“Each year, when the inevitable hand-wringing begins over the American drought in winning the Nobel Prize for literature, I’m always surprised that more critics don’t push Paul Auster....The recent knock against American literature is that it's ‘insular’ and ‘isolated,’ at least according to one grumpy Nobel Prize judge. As an antidote to those gripes, I’d like to press a few of Mr. Auster’s books into more Swedish hands….Mr. Auster’s prose is sharp and the plots are coiled. And best of all, his stories are addictively entertaining….Mr. Auster has written a spare meditation that’s thoroughly entertaining. In short, Winter Journal might contemplate the past, but it reinforces Paul Auster’s status as a writer at the peak of his talents.”—Cody Corliss, Pittsburgh Post-Gazette
“Fascinating…Strikingly bold and original...Think of it as a literary cousin of Federico Fellini's semi-autobiographical film, ‘Amarcord’ (‘I remember’) — only this time, we watch the protagonist grow up and become pensively aware of his mortality.”—Doug Childers, Richmond Times-Dispatch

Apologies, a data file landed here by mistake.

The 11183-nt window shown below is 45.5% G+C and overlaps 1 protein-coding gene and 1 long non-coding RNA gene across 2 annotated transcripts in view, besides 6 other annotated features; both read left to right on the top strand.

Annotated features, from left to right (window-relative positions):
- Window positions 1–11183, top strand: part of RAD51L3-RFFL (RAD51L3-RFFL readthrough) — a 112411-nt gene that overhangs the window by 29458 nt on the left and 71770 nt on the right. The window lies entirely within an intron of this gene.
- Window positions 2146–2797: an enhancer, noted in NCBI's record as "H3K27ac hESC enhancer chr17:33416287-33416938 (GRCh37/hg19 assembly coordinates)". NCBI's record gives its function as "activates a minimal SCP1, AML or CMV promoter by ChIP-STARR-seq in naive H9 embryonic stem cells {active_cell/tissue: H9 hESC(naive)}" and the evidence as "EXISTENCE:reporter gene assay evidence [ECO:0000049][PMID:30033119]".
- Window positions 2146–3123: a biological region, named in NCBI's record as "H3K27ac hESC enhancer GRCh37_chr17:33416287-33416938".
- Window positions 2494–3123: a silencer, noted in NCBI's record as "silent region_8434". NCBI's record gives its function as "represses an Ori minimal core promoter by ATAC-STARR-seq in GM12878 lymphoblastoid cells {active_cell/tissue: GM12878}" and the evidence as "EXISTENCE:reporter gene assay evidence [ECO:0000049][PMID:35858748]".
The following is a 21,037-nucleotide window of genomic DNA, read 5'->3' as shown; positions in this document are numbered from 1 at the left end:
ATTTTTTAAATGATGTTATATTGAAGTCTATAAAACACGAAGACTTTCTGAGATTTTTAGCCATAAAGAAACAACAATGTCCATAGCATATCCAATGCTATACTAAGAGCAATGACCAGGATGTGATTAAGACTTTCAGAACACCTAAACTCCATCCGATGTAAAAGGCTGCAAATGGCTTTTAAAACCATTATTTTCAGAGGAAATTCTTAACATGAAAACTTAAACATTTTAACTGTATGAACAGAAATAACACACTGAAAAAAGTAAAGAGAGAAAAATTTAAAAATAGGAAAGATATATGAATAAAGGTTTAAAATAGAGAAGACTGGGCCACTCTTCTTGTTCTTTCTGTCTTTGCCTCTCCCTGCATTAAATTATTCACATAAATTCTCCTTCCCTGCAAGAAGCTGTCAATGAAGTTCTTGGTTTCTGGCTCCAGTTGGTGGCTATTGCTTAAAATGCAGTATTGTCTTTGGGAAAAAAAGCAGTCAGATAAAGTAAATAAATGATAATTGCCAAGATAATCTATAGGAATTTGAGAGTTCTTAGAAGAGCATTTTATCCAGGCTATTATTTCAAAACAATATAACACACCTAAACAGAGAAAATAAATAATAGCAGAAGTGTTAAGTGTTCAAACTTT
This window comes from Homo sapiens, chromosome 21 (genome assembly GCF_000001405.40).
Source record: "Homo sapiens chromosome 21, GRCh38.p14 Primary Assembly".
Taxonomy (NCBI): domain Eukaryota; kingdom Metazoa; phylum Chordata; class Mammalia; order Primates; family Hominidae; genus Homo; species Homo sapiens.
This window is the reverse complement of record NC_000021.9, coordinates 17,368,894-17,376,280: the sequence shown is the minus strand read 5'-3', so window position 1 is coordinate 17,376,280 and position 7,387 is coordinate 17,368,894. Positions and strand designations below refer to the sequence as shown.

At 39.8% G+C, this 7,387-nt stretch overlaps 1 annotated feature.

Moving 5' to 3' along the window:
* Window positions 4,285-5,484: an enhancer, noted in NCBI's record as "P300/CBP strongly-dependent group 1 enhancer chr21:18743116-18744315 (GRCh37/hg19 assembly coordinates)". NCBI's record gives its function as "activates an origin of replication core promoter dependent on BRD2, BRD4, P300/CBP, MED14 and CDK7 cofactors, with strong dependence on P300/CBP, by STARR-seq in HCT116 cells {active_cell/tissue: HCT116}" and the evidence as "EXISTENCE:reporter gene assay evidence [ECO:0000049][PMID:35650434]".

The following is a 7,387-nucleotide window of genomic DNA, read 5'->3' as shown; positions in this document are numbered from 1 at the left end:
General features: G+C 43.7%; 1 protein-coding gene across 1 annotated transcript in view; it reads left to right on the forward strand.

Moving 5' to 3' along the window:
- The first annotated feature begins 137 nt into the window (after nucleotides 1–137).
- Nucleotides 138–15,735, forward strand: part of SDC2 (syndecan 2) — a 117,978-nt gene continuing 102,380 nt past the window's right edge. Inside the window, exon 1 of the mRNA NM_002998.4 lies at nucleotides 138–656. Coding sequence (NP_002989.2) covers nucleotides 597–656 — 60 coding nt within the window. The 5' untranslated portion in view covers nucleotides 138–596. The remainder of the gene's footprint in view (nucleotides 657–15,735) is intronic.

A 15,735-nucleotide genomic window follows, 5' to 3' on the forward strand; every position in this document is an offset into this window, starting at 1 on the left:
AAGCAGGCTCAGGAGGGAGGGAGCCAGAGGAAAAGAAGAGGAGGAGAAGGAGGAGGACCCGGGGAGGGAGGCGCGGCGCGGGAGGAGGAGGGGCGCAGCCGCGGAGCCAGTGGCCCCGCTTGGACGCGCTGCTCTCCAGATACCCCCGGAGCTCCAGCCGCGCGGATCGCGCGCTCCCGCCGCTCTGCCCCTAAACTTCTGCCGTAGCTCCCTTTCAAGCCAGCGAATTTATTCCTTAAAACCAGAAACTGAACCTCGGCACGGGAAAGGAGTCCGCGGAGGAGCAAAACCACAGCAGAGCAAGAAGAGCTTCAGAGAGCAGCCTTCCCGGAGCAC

“Paul Auster’s novels are mesmerizing reverie, often chilly to the touch yet exploding with exponential warmth on deeper consideration. The same can be said for Winter Journal, a new memoir that comes three decades after his first, The Invention of Solitude. Here, Auster surveys the physical, emotional and spiritual landscapes of his life, then deconstructs these touchstones one unreliable memory at a time. Deeply musical, often darkly funny ruminations on baseball, becoming a middle-aged orphan after his mother’s passing, the enduring power of love, and an intimate history of his own body’s pains and pleasures weave together to confirm that while no one gets out of this world alive, each moment can be transcendent.”—J. Rentilly, American Way
“Unusual, affecting….To experience Auster’s fixation on the body— and his way of staging that fixation as something you're complicit in—is to realize that most memoirs don't work this way. Not even the ones that focus on illness and death. Memoirs tend to be psychological studies of how one person's mind worked through something. Winter Journal instead foregrounds the physical; on the first page Auster states his intention to catalog ‘what it has felt like to live inside this body from the first day you can remember being alive until this one.’ With psychological interpretations stripped off, what's left is a more visceral accounting….What becomes clearer, and in its closing pages more potent, is the way this physical self-scrutiny amplifies his emotional responses.”—Mark Athitakis, Barnes & Noble Review